Photo Credit: KHL/Youtube
The “free wallet”. Brian Burke popularized the phrase in the hockey world in the midst of his tenure with the Maple Leafs, to signify young, unrestricted free agent prospects added to the team without having to give up any form of compensation. The premise was sensible, even if most of his wallets turned out to have been empty. After all, why wouldn’t you want to stock your cupboards up with as many potential NHLers as possible?
The hockey world stretches across many leagues in many countries, and in those leagues, you’ll find a ton of players that are free to be picked off by NHL teams. Most aren’t worth the aggravation, but every so often, somebody sticks out and catches the eye of the rest of the world.
But what if I told you that the best of these thousands of players isn’t getting even the slightest bit of attention and that he’s hidden in plain sight? Enter Anatoly Golyshev.
Golyshev is a 21-year-old winger born in Perm, Russia. If his name sounds familiar to you, that’s because he’s played in Toronto before as a member of Russia’s 2015 World Junior Team, on a roster that included Toronto Marlies defenceman and Leafs prospect Rinat Valiev. He wasn’t particularly notable, however; head coach Valeri Bragin was far from a fan of his, limiting his minutes and declaring that he didn’t have much of a chance of becoming a regular professional player.
It was a weird statement, given that he was already well on his way. He was 11th in MHL (Russia’s top junior league) scoring as a 17-turned-18-year-old in 2012/13 and was in the midst of his second KHL season. While he wasn’t lighting up the league, he was doing more than most teenagers. Despite playing 13 minutes night, he managed 19 points in 44 games; good for the eighth-best scoring rate by a 19-year-old in the KHL. Most of the players above him have turned out pretty good; Evgeny Kuznetsov, Nail Yakupov (lockout year), Artemi Panarin, and Vladamir Tarasenko were the lines he was chasing. It was only a matter of time before Avtomobilist Yekaterinburg, who’s system he had been in for several years, would finally give him a chance at being a star.
This year, they increased his minutes and threw him into offensive situations. In an even bolder move, they also named him alternate captain. Let me tell you, did all of it ever pay off.
Golyshev wasn’t just one of the best 20-year-olds this year; he was one of the highest performing players in the entire KHL. Despite averaging a very modest 17:14 of ice time per game, Golyshev finished in a tie for 18th in points with 44 in 56 games. More impressively, he finished fourth in the league with 25 goals.; two more than Alexander Radulov, and nine more than Ilya Kovalchuk (who admittedly, is declining hard). Golyshev’s 25 tallies are the most by any Under-21 player in KHL history. Or Under-22. Or Under-23.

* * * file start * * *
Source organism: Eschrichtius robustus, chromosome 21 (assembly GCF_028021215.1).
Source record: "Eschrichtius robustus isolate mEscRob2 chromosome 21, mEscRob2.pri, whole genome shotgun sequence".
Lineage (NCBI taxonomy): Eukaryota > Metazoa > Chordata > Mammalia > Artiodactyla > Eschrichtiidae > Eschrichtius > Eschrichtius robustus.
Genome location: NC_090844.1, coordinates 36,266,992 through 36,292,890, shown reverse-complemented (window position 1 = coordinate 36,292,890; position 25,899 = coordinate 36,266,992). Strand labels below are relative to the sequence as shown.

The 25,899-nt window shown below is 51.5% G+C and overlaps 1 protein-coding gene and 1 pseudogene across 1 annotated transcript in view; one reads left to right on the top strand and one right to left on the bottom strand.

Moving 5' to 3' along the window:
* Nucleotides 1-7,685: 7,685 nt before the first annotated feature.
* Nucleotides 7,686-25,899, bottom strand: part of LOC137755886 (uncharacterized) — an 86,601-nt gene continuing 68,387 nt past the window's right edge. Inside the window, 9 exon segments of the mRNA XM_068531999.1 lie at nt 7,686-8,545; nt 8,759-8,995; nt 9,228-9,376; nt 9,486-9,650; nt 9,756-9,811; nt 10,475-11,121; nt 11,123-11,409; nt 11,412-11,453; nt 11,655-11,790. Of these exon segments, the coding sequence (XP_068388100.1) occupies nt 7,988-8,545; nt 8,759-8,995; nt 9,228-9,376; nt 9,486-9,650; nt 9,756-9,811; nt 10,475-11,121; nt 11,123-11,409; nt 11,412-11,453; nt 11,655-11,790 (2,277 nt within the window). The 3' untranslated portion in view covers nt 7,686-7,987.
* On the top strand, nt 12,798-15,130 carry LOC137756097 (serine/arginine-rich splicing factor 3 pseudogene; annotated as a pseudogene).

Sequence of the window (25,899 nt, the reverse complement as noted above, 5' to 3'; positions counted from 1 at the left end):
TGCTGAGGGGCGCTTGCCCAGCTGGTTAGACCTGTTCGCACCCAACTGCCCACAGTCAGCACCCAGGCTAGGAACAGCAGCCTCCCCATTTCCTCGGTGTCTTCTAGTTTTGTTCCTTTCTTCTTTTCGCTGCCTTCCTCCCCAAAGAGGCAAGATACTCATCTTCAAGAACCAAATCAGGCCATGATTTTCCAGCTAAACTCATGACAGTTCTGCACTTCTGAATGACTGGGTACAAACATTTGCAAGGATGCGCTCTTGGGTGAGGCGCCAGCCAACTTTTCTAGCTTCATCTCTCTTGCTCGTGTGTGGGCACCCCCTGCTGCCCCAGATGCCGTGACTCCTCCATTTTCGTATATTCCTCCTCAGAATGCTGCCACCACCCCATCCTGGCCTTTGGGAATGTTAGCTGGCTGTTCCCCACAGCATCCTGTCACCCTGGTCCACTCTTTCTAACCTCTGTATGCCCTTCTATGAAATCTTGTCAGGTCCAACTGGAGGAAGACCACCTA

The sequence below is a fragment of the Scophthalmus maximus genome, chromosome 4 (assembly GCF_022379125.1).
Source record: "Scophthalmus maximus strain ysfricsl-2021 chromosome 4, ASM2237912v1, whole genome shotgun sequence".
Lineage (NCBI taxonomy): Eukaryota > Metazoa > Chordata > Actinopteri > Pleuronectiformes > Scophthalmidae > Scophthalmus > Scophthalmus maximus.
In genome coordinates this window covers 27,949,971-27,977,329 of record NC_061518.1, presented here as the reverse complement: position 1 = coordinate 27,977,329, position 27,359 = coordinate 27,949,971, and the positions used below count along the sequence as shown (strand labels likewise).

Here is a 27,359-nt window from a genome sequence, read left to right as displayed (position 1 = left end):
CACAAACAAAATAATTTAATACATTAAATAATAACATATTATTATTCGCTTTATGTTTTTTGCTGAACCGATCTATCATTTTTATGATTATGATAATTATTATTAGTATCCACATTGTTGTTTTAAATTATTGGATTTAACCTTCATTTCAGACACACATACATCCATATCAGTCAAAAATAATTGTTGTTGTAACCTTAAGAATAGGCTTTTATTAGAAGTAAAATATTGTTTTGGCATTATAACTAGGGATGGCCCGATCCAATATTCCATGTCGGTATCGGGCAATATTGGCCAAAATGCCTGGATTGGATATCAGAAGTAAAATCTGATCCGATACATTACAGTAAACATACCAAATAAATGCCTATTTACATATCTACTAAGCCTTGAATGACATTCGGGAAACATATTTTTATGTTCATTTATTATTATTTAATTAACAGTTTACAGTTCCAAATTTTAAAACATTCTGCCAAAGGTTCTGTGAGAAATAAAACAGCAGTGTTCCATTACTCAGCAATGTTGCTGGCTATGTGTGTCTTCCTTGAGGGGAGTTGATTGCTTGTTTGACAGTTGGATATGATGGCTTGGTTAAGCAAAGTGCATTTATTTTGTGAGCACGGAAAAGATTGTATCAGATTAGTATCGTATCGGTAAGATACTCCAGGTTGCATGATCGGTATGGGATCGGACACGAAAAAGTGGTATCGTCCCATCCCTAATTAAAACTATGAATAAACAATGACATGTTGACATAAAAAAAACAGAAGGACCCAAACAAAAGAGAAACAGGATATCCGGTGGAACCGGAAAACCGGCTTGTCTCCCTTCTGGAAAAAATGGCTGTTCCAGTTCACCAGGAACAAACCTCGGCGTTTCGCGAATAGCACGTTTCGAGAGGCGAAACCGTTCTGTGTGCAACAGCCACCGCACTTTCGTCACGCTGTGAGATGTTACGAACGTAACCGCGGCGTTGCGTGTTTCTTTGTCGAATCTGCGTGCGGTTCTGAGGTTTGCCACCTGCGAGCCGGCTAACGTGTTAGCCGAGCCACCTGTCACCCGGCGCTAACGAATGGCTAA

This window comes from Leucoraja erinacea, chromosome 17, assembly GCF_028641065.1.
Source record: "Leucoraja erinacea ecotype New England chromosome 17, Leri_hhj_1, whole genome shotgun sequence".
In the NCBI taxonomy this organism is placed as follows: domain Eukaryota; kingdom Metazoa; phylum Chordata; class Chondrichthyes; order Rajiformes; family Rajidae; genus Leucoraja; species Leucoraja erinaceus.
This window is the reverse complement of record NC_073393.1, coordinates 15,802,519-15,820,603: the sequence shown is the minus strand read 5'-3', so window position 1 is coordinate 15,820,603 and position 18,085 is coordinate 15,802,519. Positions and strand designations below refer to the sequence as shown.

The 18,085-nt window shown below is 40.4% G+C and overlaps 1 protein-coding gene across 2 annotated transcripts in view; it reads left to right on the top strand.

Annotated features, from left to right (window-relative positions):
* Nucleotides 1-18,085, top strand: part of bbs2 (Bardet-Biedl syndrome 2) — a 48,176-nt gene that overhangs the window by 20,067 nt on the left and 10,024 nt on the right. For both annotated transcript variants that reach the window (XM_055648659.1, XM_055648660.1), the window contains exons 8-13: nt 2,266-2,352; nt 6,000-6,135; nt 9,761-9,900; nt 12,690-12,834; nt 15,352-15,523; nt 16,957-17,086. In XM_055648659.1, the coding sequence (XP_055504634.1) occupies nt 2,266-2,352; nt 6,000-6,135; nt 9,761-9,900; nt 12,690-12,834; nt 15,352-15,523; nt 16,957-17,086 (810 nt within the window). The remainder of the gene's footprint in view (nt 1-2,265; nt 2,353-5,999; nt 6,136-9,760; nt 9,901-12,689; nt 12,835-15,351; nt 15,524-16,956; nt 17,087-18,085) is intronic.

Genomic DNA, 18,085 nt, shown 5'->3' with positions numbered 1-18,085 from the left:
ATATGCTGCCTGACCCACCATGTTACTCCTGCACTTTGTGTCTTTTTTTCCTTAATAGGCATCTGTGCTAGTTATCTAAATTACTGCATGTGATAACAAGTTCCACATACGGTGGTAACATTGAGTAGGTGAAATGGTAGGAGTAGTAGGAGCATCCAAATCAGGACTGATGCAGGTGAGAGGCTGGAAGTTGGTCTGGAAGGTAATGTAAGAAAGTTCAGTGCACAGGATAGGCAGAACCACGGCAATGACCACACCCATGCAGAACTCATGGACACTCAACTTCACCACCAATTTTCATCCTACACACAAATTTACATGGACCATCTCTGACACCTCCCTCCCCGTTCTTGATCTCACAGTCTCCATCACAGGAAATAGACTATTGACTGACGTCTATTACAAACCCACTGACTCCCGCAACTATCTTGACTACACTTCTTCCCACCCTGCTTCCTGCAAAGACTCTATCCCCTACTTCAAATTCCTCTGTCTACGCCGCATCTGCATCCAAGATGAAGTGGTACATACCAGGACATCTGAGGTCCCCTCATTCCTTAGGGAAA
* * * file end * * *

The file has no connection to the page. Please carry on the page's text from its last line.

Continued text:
On an all situation, rate basis, Golyshev paced out at about 1.56 goals and 2.74 points per 60 minutes. Using the NHLe approximation of 0.8 NHL points per KHL point (2.20 NHL p/60), Golyshev matches up well against younger rookies.
While NHLe is far from perfect, it gives an allusion to the level of play that Golyshev brought to the table on a relatively weak team in a league that doesn’t like to give its non-Brand Name youth regular playing time. As well, Golyshev’s quick feet led to him drawing 14 penalties, and while he did contribute a decent amount on the powerplay, 18 (72%) of his goals came at even strength; a ratio better than most of the league’s best.
Even when you looks at his assists, which are admittedly more of a subjective stat in the KHL than they are here, there are some things to note. 58% of his helpers came at even strength, and the same percentage of them were primary helpers. Clearly, he doesn’t need the other team to give him extra room to be successful.
That doesn’t mean he won’t create advantages of his own, though.
At face value, his 18.7% shooting percentage seems a little alarming and unsustainable, but as you dig deeper into the video, it becomes apparent that while there’s likely still some luck that will regress its way back, he’s likely to be an above league average shooter throughout his prime years.